- January 23, 2013
A titanic, stories-tall mural featuring the icons of circus past and present greets people as they enter the Tibbals Learning Center. Artifacts, paraphernalia and the 42,000-piece Howard C. Tibbals circus model line the halls of the center, smiling back at intrigued visitors.
But behind the big-top galore lies a hidden reservoir of scholarship and artifacts. The Howard C. Tibbals Circus Collection is stowed away behind velvet ropes and pass code-protected doors. The contrast of journeying from the colorful confines of the museum proper into the professional and scientific archives area is abrupt and shocking. But like any good wizard behind the curtain, someone has to supply the everyday work of conserving the circus history on display.
“We’re passing on the history of circus to the next generation,” says Kelly Zacovic, Tibbals collection specialist. “When I first began working here I was very awestruck. It really is incredible the variety and extent of the archive.”
The archives are home to approximately 11,000 artifacts, including the Ringling Collection, John Ringling’s papers, the Circus Collection and the Howard C. Tibbals International Collection. The latter collection contains artifacts primarily from the circus’s European origins to the mid-20th century. It includes a parade of artifacts from the foundations of the modern circus: Philip Astley’s riding school in England that was the first modern circus to incorporate animal and acrobatic performances in a ring; Joseph Grimaldi, an English actor and comedian who popularized the current tradition of the white-faced clown; prints of a panoply of exotic species of animals imported to Europe to perform in the circus; posters that are veritable works of pulp art; and political cartoons that employ circus imagery and symbolism to parody the political climate of the time.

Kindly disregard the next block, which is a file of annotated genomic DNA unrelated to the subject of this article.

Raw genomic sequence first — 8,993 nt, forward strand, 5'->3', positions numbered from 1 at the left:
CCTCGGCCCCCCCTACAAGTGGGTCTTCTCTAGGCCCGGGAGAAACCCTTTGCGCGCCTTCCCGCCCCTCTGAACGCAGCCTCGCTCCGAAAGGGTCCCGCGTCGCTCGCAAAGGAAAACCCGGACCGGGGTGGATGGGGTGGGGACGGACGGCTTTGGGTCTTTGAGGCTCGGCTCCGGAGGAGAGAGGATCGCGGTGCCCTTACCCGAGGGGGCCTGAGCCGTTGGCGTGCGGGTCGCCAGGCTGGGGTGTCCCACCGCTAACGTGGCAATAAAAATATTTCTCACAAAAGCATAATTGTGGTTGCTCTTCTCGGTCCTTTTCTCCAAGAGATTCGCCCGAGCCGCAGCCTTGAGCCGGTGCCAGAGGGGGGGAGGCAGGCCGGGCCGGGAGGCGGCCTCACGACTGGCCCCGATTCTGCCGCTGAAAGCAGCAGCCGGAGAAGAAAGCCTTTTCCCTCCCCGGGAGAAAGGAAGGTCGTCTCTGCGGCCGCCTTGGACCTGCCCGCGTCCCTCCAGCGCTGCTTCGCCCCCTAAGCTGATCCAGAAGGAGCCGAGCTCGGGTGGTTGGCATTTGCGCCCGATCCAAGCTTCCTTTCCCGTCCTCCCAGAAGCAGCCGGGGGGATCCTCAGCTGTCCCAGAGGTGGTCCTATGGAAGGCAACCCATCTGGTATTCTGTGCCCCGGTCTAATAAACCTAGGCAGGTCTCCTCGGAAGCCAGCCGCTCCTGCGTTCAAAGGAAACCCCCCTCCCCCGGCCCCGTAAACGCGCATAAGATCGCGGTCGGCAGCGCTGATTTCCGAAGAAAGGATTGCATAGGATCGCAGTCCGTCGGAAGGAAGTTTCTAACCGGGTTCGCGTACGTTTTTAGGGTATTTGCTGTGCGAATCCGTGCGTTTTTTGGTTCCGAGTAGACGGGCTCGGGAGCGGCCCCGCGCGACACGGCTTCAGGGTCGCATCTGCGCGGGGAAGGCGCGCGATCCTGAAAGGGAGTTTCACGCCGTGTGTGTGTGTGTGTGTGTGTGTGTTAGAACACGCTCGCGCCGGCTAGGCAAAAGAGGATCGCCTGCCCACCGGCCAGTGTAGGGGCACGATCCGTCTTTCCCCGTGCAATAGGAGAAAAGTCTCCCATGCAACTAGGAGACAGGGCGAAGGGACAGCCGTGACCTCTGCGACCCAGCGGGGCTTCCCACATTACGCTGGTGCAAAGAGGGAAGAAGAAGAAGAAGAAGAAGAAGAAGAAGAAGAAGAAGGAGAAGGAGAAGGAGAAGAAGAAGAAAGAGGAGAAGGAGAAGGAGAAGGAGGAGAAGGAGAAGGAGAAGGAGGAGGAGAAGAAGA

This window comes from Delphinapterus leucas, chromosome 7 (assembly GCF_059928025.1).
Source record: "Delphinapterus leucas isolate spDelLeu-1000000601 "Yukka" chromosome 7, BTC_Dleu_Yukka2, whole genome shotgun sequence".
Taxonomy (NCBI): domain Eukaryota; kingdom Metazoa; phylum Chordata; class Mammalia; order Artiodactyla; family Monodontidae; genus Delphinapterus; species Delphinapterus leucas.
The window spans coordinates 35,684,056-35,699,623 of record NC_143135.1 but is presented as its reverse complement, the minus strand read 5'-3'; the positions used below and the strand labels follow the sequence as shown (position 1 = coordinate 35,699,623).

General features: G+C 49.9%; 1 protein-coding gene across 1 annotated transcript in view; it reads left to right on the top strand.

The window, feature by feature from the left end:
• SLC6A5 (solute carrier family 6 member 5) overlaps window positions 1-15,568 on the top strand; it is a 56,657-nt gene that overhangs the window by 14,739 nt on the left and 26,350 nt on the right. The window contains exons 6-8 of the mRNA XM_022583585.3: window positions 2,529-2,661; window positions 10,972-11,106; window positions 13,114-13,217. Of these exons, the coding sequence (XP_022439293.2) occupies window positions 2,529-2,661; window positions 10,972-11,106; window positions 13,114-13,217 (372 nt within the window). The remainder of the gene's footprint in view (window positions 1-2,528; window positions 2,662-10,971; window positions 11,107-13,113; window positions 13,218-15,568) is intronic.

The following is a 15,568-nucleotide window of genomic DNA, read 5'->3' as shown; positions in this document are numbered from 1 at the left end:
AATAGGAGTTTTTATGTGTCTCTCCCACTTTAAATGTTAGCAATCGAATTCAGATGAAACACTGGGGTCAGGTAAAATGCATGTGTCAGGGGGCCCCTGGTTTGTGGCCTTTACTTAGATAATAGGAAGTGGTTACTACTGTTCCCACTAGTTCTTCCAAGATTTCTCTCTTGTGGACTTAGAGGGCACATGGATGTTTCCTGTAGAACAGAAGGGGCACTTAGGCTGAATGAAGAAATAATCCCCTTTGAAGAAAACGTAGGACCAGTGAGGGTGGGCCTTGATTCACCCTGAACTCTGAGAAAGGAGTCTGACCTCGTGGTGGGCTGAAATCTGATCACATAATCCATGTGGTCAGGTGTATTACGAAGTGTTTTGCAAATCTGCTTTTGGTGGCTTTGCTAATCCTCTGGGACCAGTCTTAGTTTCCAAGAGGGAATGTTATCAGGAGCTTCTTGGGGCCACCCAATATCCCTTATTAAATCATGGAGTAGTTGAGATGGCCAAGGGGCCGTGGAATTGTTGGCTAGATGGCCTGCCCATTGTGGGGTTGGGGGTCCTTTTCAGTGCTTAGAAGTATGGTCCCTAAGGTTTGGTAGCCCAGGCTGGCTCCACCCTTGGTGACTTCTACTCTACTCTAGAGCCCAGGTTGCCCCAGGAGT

Circus scholars and enthusiasts scour for new additions to the already extensive collection within the Ringling Archives. Once the new artifacts arrive, they are released from their secure packaging and recorded and put in a queue waiting to be catalogued. They are catalogued and then placed in separate filing cabinets or boxes based on specific criteria. New objects are then placed with similar artifacts of diverse categories such as clowns, horse tricks or oddities.
“The reason why this space is here is for researchers and academics to have access to all of these documents that chart the history of the circus,” says Deborah Walk, the Tibbals curator of the circus. “It’s a complete chart of the circus from its origin to its highs and lows.”
The archive is a fortress of three parts. The first is offices where archivists and conservation volunteers file paperwork and maintain communication with visiting scholars. Then there’s the storage facility itself, guarded by an imposing wall-sized cage with a seemingly endless array of bookshelves and file cabinets.
And the third — and most accessible to the public — segment of the archive is its digitization station.
The archives staff places various 2-D and 3-D objects on a clear white surface of a camera-and-computer apparatus. The historical relics are centered at the heart of a constellation of cameras that take photographs of the objects at every conceivable angle. Those photographs are then uploaded to the Ringling’s online compendium for the public to access at any time.
“A lot of our collection is so old and fragile that we just can’t scan them normally,” says Zacovic. “The process has become so seamless that we’re able to scan from 100 to 200 objects in a batch every few weeks.”
And the collection is as strange and elaborate as the circus itself. The oldest piece of the archives is a print of Helena Antonia, a bearded female dwarf who was a member of Archduchess Maria of Austria’s court.
“I came here not knowing anything about the circus,” says Zacovic, who studied art history in college. “But working here I’ve learned everything from hot air balloons used for trapeze and animal performances for huge spectacles to reading horse trick instructions from the 18th century.”
The Ringling Archives, including the international collection featured below, encapsulates Sarasota’s identity as a multifaceted arts oasis. It is a constant reminder of the importance of recording the history of live arts and entertainment.
“People have always had the desire to stand out,” says Walk. “And, for America, the circus grew up with America, and our entertainment is fleeting and of the moment, so we make sure to grasp and record the shadows of those original performances.”